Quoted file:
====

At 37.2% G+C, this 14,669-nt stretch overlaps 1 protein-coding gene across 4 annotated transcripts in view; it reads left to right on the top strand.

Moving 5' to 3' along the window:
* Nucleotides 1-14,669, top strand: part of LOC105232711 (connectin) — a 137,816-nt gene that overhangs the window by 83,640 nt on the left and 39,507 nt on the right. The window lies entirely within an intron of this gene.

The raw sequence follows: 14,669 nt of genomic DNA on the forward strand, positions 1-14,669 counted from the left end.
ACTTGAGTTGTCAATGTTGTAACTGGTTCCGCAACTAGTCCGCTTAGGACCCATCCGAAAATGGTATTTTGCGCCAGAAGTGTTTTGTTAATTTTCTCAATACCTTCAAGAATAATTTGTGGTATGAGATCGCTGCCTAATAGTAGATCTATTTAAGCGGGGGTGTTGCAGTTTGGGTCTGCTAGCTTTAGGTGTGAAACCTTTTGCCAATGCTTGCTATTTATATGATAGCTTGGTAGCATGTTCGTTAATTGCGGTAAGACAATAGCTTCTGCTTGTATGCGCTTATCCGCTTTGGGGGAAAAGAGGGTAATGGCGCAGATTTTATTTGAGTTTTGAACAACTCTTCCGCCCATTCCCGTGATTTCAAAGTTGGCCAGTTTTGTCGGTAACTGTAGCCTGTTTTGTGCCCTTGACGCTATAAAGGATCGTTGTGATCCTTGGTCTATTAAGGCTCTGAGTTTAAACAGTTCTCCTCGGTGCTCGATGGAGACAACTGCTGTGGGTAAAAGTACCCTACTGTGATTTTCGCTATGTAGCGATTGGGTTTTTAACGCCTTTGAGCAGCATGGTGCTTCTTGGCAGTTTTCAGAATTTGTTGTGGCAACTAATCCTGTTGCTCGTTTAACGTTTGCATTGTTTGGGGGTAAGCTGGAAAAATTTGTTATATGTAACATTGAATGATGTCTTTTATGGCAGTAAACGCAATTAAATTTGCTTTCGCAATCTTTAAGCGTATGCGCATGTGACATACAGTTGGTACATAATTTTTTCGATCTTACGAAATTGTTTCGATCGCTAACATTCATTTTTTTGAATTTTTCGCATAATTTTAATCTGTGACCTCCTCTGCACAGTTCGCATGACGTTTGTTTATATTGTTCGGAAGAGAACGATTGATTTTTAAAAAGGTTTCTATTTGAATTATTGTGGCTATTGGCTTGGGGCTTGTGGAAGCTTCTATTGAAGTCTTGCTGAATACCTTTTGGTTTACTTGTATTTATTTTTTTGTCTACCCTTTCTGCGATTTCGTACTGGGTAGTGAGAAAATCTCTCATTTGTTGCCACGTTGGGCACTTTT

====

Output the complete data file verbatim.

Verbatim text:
At 37.2% G+C, this 14,669-nt stretch overlaps 1 protein-coding gene across 4 annotated transcripts in view; it reads left to right on the top strand.

Moving 5' to 3' along the window:
* Nucleotides 1-14,669, top strand: part of LOC105232711 (connectin) — a 137,816-nt gene that overhangs the window by 83,640 nt on the left and 39,507 nt on the right. The window lies entirely within an intron of this gene.

The raw sequence follows: 14,669 nt of genomic DNA on the forward strand, positions 1-14,669 counted from the left end.
ACTTGAGTTGTCAATGTTGTAACTGGTTCCGCAACTAGTCCGCTTAGGACCCATCCGAAAATGGTATTTTGCGCCAGAAGTGTTTTGTTAATTTTCTCAATACCTTCAAGAATAATTTGTGGTATGAGATCGCTGCCTAATAGTAGATCTATTTAAGCGGGGGTGTTGCAGTTTGGGTCTGCTAGCTTTAGGTGTGAAACCTTTTGCCAATGCTTGCTATTTATATGATAGCTTGGTAGCATGTTCGTTAATTGCGGTAAGACAATAGCTTCTGCTTGTATGCGCTTATCCGCTTTGGGGGAAAAGAGGGTAATGGCGCAGATTTTATTTGAGTTTTGAACAACTCTTCCGCCCATTCCCGTGATTTCAAAGTTGGCCAGTTTTGTCGGTAACTGTAGCCTGTTTTGTGCCCTTGACGCTATAAAGGATCGTTGTGATCCTTGGTCTATTAAGGCTCTGAGTTTAAACAGTTCTCCTCGGTGCTCGATGGAGACAACTGCTGTGGGTAAAAGTACCCTACTGTGATTTTCGCTATGTAGCGATTGGGTTTTTAACGCCTTTGAGCAGCATGGTGCTTCTTGGCAGTTTTCAGAATTTGTTGTGGCAACTAATCCTGTTGCTCGTTTAACGTTTGCATTGTTTGGGGGTAAGCTGGAAAAATTTGTTATATGTAACATTGAATGATGTCTTTTATGGCAGTAAACGCAATTAAATTTGCTTTCGCAATCTTTAAGCGTATGCGCATGTGACATACAGTTGGTACATAATTTTTTCGATCTTACGAAATTGTTTCGATCGCTAACATTCATTTTTTTGAATTTTTCGCATAATTTTAATCTGTGACCTCCTCTGCACAGTTCGCATGACGTTTGTTTATATTGTTCGGAAGAGAACGATTGATTTTTAAAAAGGTTTCTATTTGAATTATTGTGGCTATTGGCTTGGGGCTTGTGGAAGCTTCTATTGAAGTCTTGCTGAATACCTTTTGGTTTACTTGTATTTATTTTTTTGTCTACCCTTTCTGCGATTTCGTACTGGGTAGTGAGAAAATCTCTCATTTGTTGCCACGTTGGGCACTTTT